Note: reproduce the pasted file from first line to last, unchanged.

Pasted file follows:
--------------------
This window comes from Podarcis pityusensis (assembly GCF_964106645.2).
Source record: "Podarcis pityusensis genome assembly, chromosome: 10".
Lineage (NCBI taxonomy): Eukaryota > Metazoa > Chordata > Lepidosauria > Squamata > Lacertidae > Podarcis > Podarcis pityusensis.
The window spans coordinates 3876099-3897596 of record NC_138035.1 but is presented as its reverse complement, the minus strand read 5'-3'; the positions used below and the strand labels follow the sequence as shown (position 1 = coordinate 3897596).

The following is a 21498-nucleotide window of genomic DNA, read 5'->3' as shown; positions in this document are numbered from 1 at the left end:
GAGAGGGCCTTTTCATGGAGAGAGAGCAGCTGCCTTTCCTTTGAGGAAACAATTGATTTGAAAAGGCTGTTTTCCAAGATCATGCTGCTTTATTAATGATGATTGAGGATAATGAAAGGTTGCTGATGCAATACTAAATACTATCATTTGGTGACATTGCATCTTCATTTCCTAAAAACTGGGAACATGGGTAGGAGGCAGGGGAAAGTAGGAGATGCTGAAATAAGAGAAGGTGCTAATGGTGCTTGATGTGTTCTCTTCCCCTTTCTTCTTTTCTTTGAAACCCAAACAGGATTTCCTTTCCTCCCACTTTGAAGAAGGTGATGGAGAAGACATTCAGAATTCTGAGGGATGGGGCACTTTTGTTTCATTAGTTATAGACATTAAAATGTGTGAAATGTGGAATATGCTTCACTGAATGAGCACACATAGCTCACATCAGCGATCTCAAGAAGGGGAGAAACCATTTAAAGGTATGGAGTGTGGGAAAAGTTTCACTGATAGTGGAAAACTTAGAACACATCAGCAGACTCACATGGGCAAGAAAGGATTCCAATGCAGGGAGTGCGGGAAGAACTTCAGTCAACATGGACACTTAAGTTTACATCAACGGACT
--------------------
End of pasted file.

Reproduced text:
This window comes from Podarcis pityusensis (assembly GCF_964106645.2).
Source record: "Podarcis pityusensis genome assembly, chromosome: 10".
Lineage (NCBI taxonomy): Eukaryota > Metazoa > Chordata > Lepidosauria > Squamata > Lacertidae > Podarcis > Podarcis pityusensis.
The window spans coordinates 3876099-3897596 of record NC_138035.1 but is presented as its reverse complement, the minus strand read 5'-3'; the positions used below and the strand labels follow the sequence as shown (position 1 = coordinate 3897596).

The following is a 21498-nucleotide window of genomic DNA, read 5'->3' as shown; positions in this document are numbered from 1 at the left end:
GAGAGGGCCTTTTCATGGAGAGAGAGCAGCTGCCTTTCCTTTGAGGAAACAATTGATTTGAAAAGGCTGTTTTCCAAGATCATGCTGCTTTATTAATGATGATTGAGGATAATGAAAGGTTGCTGATGCAATACTAAATACTATCATTTGGTGACATTGCATCTTCATTTCCTAAAAACTGGGAACATGGGTAGGAGGCAGGGGAAAGTAGGAGATGCTGAAATAAGAGAAGGTGCTAATGGTGCTTGATGTGTTCTCTTCCCCTTTCTTCTTTTCTTTGAAACCCAAACAGGATTTCCTTTCCTCCCACTTTGAAGAAGGTGATGGAGAAGACATTCAGAATTCTGAGGGATGGGGCACTTTTGTTTCATTAGTTATAGACATTAAAATGTGTGAAATGTGGAATATGCTTCACTGAATGAGCACACATAGCTCACATCAGCGATCTCAAGAAGGGGAGAAACCATTTAAAGGTATGGAGTGTGGGAAAAGTTTCACTGATAGTGGAAAACTTAGAACACATCAGCAGACTCACATGGGCAAGAAAGGATTCCAATGCAGGGAGTGCGGGAAGAACTTCAGTCAACATGGACACTTAAGTTTACATCAACGGACT